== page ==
Danielle Rahm neatly limns the contradictions and confounding path of Banksy and his street art. What she doesn’t explain is the basis for the estimate on Banksy’s net worth. How can the assets of an anonymous person be estimated? Are the celebrity sites that claim he has $20m in assets counting his auction sales, his movie profits or his earlier gallery sales?
Now granted, Banksy is not in need of money, unlike many of the street artists he identifies with. He is estimated to have a net worth upwards of $20 million, and recently discussed the internal struggle of profiting from his artwork with the Village Voice, stating that “commercial success is a mark of failure for a graffiti artist.” Many call him a sell-out, however, if it was not for his early (and very profitable) successes, he would not have the financial freedom to use his artwork and notoriety to get his point of view across.[…]
So, what do you do if you wake up tomorrow morning, the lucky “owner” of Banksy’s latest creation? Congratulations, you are now in the moral dilemma of a lifetime. The mural could sell for well over a million dollars at auction, should you wish to cash in on it. Do you break out the excavator and call Sotheby’s? Do you preserve it for public enjoyment with security guards, metal gates or Plexiglas? Or, you could let it go organically the way of most street art – destroyed by a fresh coat of paint, another street artist with his own vision, or a city employee wielding a buffer.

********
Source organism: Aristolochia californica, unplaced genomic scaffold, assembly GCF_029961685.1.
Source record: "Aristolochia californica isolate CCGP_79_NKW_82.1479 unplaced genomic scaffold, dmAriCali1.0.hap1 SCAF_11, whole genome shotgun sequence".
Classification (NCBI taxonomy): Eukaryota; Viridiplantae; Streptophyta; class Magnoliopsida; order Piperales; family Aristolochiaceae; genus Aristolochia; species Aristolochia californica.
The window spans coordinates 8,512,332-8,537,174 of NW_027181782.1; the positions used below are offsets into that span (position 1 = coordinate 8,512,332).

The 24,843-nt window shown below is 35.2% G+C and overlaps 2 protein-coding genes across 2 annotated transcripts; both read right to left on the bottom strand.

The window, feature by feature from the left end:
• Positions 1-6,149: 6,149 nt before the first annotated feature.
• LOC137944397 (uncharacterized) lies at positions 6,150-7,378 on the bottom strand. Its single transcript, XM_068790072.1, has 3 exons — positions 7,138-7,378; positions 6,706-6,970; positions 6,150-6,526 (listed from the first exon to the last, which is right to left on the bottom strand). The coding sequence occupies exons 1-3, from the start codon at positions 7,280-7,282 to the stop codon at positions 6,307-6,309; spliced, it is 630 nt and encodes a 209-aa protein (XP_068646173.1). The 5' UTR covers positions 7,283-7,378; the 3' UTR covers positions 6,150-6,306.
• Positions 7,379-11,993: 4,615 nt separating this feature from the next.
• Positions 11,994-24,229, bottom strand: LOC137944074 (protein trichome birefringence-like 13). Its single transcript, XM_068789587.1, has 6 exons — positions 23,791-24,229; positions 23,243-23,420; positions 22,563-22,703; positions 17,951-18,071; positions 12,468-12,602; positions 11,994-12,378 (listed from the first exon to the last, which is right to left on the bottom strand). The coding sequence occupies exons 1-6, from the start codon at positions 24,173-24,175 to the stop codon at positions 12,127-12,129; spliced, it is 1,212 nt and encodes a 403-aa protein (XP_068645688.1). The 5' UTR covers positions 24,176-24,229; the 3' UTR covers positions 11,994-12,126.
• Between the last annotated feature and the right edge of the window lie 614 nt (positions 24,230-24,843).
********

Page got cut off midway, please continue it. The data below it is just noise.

Banksy has said, “Graffiti art has a hard enough life as it is, before you add hedge-fund managers wanting to chop it out and hang it over the fireplace. For the sake of keeping all street art where it belongs, I’d encourage people not to buy anything by anybody, unless it was created for sale in the first place.”
Just for the record, and not because anyone needs to defend hedge fund managers, but the ones who are chopping out street art works are the owners of the buildings he chooses, not the buyers. And so far, we don’t know of many hedgies who have pushed street art or Banksy as the stars of their collections.